Starting off 2012, as in most years, my thoughts turned to getting together my “stuff” from the year 2011 for the tax preparer. And, as in most years, my tendency was, to put it off to another day. As my wife’s motto says, “Never do today what you can put off until tomorrow, ‘cause if there’s no tomorrow, there’d be no use in doing it today!”
But, then I think, I have computer programs which have helped me keep records throughout the year and all I need to do is generate the information needed by the tax man from those programs.
In years past, preparing information for the tax man consisted of about a week of digging through files, pulling out receipts, invoices, etc., trying to organize them into some orderly system, then putting all that “stuff” in a shoe box, taking it to my tax man. He was usually not smiling when I put the shoe box on his desk. He knew there was a lot of work ahead of him!
Now, I go to my computer, open my CattleMax cattle software program on which I keep my cattle records, generate a cattle inventory for the end of the year, a death report, purchase report, and sales report. Then, I open Quicken®, in which I keep my financial records, and generate a register report –taxes, and what usually was contained in the shoebox in a somewhat disorderly mess, is in a neat file folder in just a few pages.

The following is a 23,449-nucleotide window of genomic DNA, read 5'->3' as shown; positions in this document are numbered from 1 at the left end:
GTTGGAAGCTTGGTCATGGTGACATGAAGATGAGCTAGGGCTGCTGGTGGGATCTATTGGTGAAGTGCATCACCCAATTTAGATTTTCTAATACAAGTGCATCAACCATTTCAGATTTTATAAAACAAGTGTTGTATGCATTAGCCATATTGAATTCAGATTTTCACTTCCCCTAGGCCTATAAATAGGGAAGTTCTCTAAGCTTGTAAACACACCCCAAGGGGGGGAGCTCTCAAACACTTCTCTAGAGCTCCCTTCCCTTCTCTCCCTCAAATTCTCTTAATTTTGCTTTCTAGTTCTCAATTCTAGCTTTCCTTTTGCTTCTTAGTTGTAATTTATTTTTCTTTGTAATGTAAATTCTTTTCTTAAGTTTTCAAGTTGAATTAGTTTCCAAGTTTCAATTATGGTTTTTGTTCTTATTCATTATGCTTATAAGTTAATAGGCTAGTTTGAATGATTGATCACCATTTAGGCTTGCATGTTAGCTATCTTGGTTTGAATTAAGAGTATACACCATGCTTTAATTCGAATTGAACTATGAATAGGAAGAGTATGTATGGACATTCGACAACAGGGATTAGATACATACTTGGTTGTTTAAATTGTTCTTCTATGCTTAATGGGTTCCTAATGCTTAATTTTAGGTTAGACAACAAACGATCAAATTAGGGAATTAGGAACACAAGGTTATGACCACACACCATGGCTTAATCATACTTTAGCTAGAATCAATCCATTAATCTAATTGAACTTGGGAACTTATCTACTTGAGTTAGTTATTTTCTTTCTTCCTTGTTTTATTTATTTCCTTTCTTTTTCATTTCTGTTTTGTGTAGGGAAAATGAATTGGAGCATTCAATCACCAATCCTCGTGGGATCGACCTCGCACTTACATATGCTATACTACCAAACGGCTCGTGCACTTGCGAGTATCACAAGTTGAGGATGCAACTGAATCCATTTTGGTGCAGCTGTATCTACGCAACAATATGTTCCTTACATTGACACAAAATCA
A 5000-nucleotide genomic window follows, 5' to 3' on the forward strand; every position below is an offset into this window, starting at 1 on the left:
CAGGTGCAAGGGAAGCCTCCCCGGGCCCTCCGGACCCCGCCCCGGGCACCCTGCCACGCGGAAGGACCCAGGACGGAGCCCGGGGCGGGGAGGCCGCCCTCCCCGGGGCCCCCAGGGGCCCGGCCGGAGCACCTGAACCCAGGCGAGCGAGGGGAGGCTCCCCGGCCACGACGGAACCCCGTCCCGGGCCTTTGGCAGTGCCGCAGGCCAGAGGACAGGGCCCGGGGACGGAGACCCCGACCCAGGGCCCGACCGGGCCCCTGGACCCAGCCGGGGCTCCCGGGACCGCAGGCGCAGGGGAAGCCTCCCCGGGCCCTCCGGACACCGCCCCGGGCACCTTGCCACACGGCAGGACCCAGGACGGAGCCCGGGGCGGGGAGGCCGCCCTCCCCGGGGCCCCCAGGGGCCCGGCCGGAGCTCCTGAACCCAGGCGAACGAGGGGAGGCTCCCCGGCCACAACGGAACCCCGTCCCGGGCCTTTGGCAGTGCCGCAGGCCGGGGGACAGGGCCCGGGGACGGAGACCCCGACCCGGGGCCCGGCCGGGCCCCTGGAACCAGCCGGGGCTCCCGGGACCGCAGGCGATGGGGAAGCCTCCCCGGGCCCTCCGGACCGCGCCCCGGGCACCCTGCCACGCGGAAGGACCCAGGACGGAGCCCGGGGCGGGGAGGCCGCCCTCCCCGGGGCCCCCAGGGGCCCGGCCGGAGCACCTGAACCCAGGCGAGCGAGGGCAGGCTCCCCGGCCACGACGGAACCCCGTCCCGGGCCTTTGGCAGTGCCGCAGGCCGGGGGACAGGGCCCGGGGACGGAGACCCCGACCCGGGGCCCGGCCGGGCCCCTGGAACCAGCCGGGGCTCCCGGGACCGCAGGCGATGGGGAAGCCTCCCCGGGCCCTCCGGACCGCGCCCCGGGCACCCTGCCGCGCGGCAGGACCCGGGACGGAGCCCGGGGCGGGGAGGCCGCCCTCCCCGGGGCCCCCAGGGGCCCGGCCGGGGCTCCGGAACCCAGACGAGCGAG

And, all that is done before receiving the 1099s, interest paid, interest income reports from banks, etc.
I don’t say I’m an expert at gathering information for taxes, but it sure is a lot easier these days than it was a number of years ago.
In relation to taxes, many cattle raisers, like myself, are small operators who have a hard time generating profit from the enterprise. The Internal Revenue Service seems to take a dim view of those who work full time at another job or profession, then try to claim their cattle operation is a for-profit enterprise. In an interesting article from Cattle Today, February, 2007, John Alan Cohan, Attorney at Law, offers tips for livestock owners for helping meet IRS guidelines.
Spring time calving
About the same time as “tax time,” comes spring calving for many cattle raisers, in fact, on my farm, located in west central Texas, “spring calving” begins in January. I know that is not true of more northern operations, but no matter where we’re located, preparations need to be made for those new calves.
Tom Troxel, PhD, University of Arkansas, offers a number of management tips for spring-calving beef herds in an article dated January 4, 2012. Click to read the full article, Tips for Spring-Calving Herds.
Are you prepared for the tax man and spring calving?